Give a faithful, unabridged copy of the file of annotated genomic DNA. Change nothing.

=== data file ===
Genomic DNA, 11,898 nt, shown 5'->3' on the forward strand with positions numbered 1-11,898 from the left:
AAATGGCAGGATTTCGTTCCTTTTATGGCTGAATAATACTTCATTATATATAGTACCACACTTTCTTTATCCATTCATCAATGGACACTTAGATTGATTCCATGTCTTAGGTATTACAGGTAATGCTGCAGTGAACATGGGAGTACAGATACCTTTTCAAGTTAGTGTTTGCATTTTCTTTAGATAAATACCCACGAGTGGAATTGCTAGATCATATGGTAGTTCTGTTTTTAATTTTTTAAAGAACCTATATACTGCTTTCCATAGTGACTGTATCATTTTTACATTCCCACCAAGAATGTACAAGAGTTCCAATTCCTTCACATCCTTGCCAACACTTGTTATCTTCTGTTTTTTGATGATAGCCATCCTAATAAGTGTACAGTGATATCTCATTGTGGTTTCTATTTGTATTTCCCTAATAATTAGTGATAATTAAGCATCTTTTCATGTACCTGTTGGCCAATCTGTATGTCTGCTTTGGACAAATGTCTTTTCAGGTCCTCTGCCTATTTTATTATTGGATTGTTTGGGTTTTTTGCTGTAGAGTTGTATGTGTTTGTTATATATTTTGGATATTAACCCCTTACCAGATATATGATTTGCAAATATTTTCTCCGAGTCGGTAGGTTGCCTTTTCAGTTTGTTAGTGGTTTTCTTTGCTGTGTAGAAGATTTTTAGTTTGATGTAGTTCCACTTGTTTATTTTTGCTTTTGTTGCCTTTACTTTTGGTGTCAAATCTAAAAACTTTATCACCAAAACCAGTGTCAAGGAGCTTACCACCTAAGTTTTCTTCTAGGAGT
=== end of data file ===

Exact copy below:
Genomic DNA, 11,898 nt, shown 5'->3' on the forward strand with positions numbered 1-11,898 from the left:
AAATGGCAGGATTTCGTTCCTTTTATGGCTGAATAATACTTCATTATATATAGTACCACACTTTCTTTATCCATTCATCAATGGACACTTAGATTGATTCCATGTCTTAGGTATTACAGGTAATGCTGCAGTGAACATGGGAGTACAGATACCTTTTCAAGTTAGTGTTTGCATTTTCTTTAGATAAATACCCACGAGTGGAATTGCTAGATCATATGGTAGTTCTGTTTTTAATTTTTTAAAGAACCTATATACTGCTTTCCATAGTGACTGTATCATTTTTACATTCCCACCAAGAATGTACAAGAGTTCCAATTCCTTCACATCCTTGCCAACACTTGTTATCTTCTGTTTTTTGATGATAGCCATCCTAATAAGTGTACAGTGATATCTCATTGTGGTTTCTATTTGTATTTCCCTAATAATTAGTGATAATTAAGCATCTTTTCATGTACCTGTTGGCCAATCTGTATGTCTGCTTTGGACAAATGTCTTTTCAGGTCCTCTGCCTATTTTATTATTGGATTGTTTGGGTTTTTTGCTGTAGAGTTGTATGTGTTTGTTATATATTTTGGATATTAACCCCTTACCAGATATATGATTTGCAAATATTTTCTCCGAGTCGGTAGGTTGCCTTTTCAGTTTGTTAGTGGTTTTCTTTGCTGTGTAGAAGATTTTTAGTTTGATGTAGTTCCACTTGTTTATTTTTGCTTTTGTTGCCTTTACTTTTGGTGTCAAATCTAAAAACTTTATCACCAAAACCAGTGTCAAGGAGCTTACCACCTAAGTTTTCTTCTAGGAGT